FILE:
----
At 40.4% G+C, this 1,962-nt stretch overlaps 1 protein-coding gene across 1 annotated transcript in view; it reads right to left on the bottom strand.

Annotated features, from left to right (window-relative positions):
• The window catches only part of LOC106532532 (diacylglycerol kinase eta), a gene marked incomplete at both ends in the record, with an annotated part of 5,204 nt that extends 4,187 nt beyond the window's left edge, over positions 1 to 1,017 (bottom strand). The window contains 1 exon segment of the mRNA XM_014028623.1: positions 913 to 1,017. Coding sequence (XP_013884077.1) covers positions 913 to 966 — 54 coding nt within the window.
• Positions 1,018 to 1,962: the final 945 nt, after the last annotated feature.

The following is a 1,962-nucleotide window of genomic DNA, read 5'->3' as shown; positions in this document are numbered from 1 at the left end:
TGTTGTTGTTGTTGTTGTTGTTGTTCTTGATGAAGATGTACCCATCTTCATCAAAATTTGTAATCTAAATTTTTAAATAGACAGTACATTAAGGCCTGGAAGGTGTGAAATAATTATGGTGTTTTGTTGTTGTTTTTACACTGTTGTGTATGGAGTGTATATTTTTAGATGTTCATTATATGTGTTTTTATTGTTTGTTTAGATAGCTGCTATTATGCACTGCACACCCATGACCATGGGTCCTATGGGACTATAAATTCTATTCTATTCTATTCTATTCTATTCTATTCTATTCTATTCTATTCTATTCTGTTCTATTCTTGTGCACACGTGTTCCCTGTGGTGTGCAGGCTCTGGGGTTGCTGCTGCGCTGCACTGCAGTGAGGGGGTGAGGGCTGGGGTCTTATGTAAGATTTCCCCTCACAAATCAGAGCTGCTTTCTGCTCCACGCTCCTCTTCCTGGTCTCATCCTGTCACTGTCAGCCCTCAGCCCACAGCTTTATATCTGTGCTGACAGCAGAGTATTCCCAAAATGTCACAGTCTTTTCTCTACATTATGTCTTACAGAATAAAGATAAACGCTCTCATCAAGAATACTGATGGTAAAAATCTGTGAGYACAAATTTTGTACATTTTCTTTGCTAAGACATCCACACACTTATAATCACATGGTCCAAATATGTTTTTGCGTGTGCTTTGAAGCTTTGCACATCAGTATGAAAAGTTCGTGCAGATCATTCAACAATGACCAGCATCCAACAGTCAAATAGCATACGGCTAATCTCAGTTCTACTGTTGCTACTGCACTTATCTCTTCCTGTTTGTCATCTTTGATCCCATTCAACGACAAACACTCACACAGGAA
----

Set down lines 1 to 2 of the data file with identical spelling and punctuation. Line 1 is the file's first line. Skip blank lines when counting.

At 40.4% G+C, this 1,962-nt stretch overlaps 1 protein-coding gene across 1 annotated transcript in view; it reads right to left on the bottom strand.

Annotated features, from left to right (window-relative positions):